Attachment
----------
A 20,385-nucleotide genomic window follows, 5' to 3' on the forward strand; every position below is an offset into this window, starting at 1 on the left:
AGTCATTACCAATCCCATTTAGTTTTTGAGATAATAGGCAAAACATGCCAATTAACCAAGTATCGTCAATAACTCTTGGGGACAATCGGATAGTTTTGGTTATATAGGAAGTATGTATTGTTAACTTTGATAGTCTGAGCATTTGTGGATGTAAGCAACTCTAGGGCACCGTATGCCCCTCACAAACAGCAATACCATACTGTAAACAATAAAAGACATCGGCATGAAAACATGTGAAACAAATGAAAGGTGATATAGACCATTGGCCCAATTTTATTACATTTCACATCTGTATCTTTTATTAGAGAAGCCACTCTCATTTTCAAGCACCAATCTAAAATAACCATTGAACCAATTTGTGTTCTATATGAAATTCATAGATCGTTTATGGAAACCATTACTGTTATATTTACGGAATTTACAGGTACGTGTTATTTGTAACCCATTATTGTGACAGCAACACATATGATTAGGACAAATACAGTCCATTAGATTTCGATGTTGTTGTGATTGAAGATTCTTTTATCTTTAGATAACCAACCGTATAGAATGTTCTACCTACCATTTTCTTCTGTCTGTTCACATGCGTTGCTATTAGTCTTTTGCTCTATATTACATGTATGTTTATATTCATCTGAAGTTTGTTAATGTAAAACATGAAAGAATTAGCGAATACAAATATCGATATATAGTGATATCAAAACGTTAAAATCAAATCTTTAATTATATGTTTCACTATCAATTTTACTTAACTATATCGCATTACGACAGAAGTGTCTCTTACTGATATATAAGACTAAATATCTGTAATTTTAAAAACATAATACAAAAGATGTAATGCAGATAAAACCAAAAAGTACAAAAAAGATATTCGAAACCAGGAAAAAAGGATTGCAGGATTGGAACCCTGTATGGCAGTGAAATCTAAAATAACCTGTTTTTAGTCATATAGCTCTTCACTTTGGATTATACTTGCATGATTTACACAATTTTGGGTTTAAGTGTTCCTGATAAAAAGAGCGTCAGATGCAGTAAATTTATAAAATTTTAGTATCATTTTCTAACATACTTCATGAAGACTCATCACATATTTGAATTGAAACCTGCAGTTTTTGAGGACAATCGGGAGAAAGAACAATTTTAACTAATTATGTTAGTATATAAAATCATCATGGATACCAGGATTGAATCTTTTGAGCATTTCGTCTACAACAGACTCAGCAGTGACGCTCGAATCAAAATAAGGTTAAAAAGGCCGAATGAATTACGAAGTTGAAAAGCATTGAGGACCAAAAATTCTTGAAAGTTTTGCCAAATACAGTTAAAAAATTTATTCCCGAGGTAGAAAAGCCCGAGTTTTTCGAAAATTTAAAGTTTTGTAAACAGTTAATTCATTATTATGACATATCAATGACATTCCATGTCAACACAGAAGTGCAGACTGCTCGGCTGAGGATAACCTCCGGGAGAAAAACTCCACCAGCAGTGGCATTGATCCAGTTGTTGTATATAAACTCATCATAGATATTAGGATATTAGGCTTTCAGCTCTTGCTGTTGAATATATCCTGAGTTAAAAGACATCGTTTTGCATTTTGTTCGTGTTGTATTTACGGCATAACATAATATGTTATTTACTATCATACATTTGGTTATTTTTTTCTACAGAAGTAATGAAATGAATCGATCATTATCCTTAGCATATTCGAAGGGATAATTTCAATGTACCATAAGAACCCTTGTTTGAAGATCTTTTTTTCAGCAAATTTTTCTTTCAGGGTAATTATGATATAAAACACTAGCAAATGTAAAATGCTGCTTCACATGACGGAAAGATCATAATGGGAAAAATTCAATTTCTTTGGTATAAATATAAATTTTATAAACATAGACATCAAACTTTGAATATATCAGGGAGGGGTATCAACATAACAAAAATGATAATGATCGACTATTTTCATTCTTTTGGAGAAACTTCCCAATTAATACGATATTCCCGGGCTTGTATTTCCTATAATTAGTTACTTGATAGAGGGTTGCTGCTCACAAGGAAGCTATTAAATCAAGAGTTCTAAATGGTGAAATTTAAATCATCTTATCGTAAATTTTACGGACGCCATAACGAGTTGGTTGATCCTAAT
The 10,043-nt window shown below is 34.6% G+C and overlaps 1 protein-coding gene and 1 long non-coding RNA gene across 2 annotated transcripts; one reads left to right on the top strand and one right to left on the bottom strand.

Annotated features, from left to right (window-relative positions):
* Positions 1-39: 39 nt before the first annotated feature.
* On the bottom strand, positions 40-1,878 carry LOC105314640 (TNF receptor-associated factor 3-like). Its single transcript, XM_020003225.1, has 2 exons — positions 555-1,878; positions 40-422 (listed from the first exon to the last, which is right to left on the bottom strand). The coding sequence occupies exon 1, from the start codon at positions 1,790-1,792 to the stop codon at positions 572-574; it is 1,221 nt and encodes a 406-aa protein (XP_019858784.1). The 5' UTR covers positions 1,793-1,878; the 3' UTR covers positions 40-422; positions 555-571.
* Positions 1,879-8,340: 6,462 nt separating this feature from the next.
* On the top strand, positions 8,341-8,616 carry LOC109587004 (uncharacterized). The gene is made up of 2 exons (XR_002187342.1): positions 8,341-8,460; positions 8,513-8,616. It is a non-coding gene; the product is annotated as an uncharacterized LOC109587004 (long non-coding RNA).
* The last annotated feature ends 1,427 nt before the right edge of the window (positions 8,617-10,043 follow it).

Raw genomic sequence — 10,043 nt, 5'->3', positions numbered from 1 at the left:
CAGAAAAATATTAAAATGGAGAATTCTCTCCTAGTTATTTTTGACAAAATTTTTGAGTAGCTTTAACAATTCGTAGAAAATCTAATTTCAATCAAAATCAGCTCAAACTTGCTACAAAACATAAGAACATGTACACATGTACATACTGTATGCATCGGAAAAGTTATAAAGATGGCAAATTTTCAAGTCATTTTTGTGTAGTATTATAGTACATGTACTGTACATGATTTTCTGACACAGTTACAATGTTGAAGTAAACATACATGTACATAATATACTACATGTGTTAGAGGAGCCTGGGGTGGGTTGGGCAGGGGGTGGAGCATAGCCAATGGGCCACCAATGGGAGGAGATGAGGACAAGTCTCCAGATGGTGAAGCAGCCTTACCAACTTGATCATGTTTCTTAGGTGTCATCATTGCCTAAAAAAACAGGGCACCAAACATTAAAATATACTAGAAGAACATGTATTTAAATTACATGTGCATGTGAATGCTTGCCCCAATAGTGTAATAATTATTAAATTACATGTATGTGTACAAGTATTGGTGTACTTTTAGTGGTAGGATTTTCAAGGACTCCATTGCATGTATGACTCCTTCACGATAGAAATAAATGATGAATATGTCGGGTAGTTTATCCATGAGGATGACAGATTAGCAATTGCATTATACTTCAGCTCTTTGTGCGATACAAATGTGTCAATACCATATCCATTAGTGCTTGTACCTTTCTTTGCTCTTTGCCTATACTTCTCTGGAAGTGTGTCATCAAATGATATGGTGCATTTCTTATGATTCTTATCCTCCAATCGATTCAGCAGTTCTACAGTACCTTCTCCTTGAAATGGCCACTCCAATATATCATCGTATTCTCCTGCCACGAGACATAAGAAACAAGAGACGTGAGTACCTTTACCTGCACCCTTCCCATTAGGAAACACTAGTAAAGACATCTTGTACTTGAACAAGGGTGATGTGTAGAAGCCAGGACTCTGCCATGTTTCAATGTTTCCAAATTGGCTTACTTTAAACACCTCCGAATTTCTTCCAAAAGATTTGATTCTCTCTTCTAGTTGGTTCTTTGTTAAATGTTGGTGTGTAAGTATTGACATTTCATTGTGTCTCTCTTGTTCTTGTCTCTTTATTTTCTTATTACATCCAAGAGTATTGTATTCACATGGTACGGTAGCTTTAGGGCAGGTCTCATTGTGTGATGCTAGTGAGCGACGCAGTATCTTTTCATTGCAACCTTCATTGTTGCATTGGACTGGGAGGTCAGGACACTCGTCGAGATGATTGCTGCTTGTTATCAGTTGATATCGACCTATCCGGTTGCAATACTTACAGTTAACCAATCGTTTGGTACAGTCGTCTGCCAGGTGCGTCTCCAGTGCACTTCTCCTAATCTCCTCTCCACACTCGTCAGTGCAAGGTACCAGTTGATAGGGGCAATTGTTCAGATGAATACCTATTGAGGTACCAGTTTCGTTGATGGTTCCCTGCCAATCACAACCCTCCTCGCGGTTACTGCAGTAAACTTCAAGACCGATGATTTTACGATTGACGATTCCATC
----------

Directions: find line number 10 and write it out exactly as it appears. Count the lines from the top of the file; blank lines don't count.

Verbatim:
Raw genomic sequence — 10,043 nt, 5'->3', positions numbered from 1 at the left: